At the firebreaks the Land Rover could take over again, but a far more imaginative idea would be to construct a railway line as far as the Lion Inn, This could convey tourist traffic, shooting parties etc but would have a special hearse carriage for coffins. There could be a separate miniature version, to carry the Corpses of Grouse, but see below.
At the Lion Inn a section of the building (probably the new extension would lend itself most conveniently) could be turned into a Chapel of Ease, where the Corpse would rest while the Mourners refreshed themselves. This is important, for the most troublesome section is to come. Conveyance across, or indeed through, the Rosedale Bogs poses formidable problems, but these could probably be solved by keeping a strong team of Club Members permanently stationed at the Lion on a rota basis. These could carry, drag or float the Corpse across the bogs as far as the Wheeldale Hilton, as it will become known. Here a specially adapted monorail, similar to the one at Alton Towers and sponsored by Coca-Cola, will collect the Corpse and whisk it and its Mourners, with of course a superb view of the entire Goathland Moor Pleasure Park Complex (or “Great Yorkshire Adventure” as it will be known), to the car and heli-park at Jugger Howes. More specially-adapted Land-Rovers could then complete the journey across Stony Marl Moor to Ravenscar, where such Corpses as remain intact could be quietly dumped into the sea.
Section 4: FINANCIAL IMPLICATIONS
It is clear that the income from undertaking fees alone, vast though it can be, will not be sufficient to finance the necessary works. I therefore envisage that an integrated leisure infrastructure plan will be drawn up in conjunction with the National Park Authority and the various Landowners. Such a plan will of course attract considerable investment in the form of grant aid, and this will in turn make it attractive to the private investor. This plan will be twofold, consisting firstly of improvements necessitated by the actual implementation of the Club’s transport plans, and secondly of further improvements to the tourism infrastructure network which are designed to result in the generation of the required income.
To the first category belong the specific funeral parlour arrangements at Osmotherley, the Lion Inn and Ravenscar; the adaptation of. the Rescue Land Rovers to take a demountable Hearse-style body; the building of the rack railway and death slide (if required) at Near Moor and Carlton Bank; stabling for the ponies needed on the various horse-sled sections; accommodation for grooms, and for the teams of Pallbearers to be stationed at the Lion Inn; the rebuilding (to Light Railway standards) of the Rosedale Railway and of course the construction of the Monorail Link from Wheeldale to Jugger Howes, with a viaduct crossing of Jugger Howe Beck.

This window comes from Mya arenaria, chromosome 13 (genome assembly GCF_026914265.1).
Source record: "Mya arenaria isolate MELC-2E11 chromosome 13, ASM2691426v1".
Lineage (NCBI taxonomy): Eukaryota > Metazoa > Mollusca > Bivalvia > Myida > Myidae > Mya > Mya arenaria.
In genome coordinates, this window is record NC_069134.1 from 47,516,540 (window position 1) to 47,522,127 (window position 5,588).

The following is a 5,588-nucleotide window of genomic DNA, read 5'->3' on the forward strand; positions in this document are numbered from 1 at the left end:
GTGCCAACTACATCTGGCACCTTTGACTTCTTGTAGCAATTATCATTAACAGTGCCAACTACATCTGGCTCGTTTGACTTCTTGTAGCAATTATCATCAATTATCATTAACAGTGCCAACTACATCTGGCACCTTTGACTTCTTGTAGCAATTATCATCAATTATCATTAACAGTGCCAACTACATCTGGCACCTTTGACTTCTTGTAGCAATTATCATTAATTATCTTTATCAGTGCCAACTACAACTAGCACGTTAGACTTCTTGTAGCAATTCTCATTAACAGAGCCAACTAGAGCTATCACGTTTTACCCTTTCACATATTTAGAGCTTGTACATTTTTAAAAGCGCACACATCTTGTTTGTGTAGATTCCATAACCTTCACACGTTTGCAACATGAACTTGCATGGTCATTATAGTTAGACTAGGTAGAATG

The above improvements will not be immediately self-financing, but need to be viewed in the context of my second category of proposals: the legitimate leisure developments which will help to cross-finance the core programme. Clearly there is a need for the development of the facilities currently available at Carlton Bank. It is ludicrous to expect the people of Helmsley and Chop Gate to travel all the way toTeesside Airport when they can have a perfectly viable STOL airport on their very doorstep. This will provide regular hourly links with the London Docklands, and indeed with the rest of Europe, and should attract much needed industrial and office development to the immediate area. The citizens of Huthwaite can expect particularly to benefit from their rack railway link to the airport, seeing the value of their land rise steeply as the need for housing for the airport workforce and security officers, and later for the jet-setting Yuppie migrants, becomes apparent. The facility for the flying in of expatriate Corpses will also provide a welcome boost to the Club’s marketing strategy.